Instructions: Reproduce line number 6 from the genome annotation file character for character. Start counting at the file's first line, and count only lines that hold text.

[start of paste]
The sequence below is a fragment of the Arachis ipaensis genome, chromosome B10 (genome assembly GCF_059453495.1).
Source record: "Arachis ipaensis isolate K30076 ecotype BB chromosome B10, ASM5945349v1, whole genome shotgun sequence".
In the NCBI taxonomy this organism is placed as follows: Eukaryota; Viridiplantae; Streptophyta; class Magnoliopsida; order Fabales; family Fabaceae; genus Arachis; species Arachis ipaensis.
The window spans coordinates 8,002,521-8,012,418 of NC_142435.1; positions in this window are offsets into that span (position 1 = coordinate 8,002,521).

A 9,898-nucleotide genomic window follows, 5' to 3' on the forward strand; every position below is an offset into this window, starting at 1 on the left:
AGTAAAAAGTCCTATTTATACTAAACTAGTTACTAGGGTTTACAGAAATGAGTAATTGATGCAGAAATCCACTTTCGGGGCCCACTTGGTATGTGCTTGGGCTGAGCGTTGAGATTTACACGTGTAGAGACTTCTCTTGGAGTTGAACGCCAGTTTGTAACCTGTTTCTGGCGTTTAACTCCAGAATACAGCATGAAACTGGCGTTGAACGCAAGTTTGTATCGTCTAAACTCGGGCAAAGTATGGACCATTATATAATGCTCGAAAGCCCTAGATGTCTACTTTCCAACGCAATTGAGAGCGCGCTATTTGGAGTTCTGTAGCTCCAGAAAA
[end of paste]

AGTAAAAAGTCCTATTTATACTAAACTAGTTACTAGGGTTTACAGAAATGAGTAATTGATGCAGAAATCCACTTTCGGGGCCCACTTGGTATGTGCTTGGGCTGAGCGTTGAGATTTACACGTGTAGAGACTTCTCTTGGAGTTGAACGCCAGTTTGTAACCTGTTTCTGGCGTTTAACTCCAGAATACAGCATGAAACTGGCGTTGAACGCAAGTTTGTATCGTCTAAACTCGGGCAAAGTATGGACCATTATATAATGCTCGAAAGCCCTAGATGTCTACTTTCCAACGCAATTGAGAGCGCGCTATTTGGAGTTCTGTAGCTCCAGAAAA